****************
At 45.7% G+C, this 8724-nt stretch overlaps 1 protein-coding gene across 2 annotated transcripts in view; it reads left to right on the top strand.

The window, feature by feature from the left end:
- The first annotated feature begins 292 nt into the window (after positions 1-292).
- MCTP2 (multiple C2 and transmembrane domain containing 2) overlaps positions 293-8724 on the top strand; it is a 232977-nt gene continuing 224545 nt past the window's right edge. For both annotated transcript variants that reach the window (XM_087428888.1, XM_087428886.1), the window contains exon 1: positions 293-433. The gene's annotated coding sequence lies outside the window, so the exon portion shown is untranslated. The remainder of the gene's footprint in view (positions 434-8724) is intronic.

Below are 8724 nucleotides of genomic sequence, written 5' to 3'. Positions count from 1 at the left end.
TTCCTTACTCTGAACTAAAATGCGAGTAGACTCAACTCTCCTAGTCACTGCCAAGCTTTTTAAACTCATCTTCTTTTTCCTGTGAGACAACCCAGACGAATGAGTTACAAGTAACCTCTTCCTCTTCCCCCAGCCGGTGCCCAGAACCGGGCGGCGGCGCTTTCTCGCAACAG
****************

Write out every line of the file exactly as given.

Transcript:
At 45.7% G+C, this 8724-nt stretch overlaps 1 protein-coding gene across 2 annotated transcripts in view; it reads left to right on the top strand.

The window, feature by feature from the left end:
- The first annotated feature begins 292 nt into the window (after positions 1-292).
- MCTP2 (multiple C2 and transmembrane domain containing 2) overlaps positions 293-8724 on the top strand; it is a 232977-nt gene continuing 224545 nt past the window's right edge. For both annotated transcript variants that reach the window (XM_087428888.1, XM_087428886.1), the window contains exon 1: positions 293-433. The gene's annotated coding sequence lies outside the window, so the exon portion shown is untranslated. The remainder of the gene's footprint in view (positions 434-8724) is intronic.

Below are 8724 nucleotides of genomic sequence, written 5' to 3'. Positions count from 1 at the left end.
TTCCTTACTCTGAACTAAAATGCGAGTAGACTCAACTCTCCTAGTCACTGCCAAGCTTTTTAAACTCATCTTCTTTTTCCTGTGAGACAACCCAGACGAATGAGTTACAAGTAACCTCTTCCTCTTCCCCCAGCCGGTGCCCAGAACCGGGCGGCGGCGCTTTCTCGCAACAG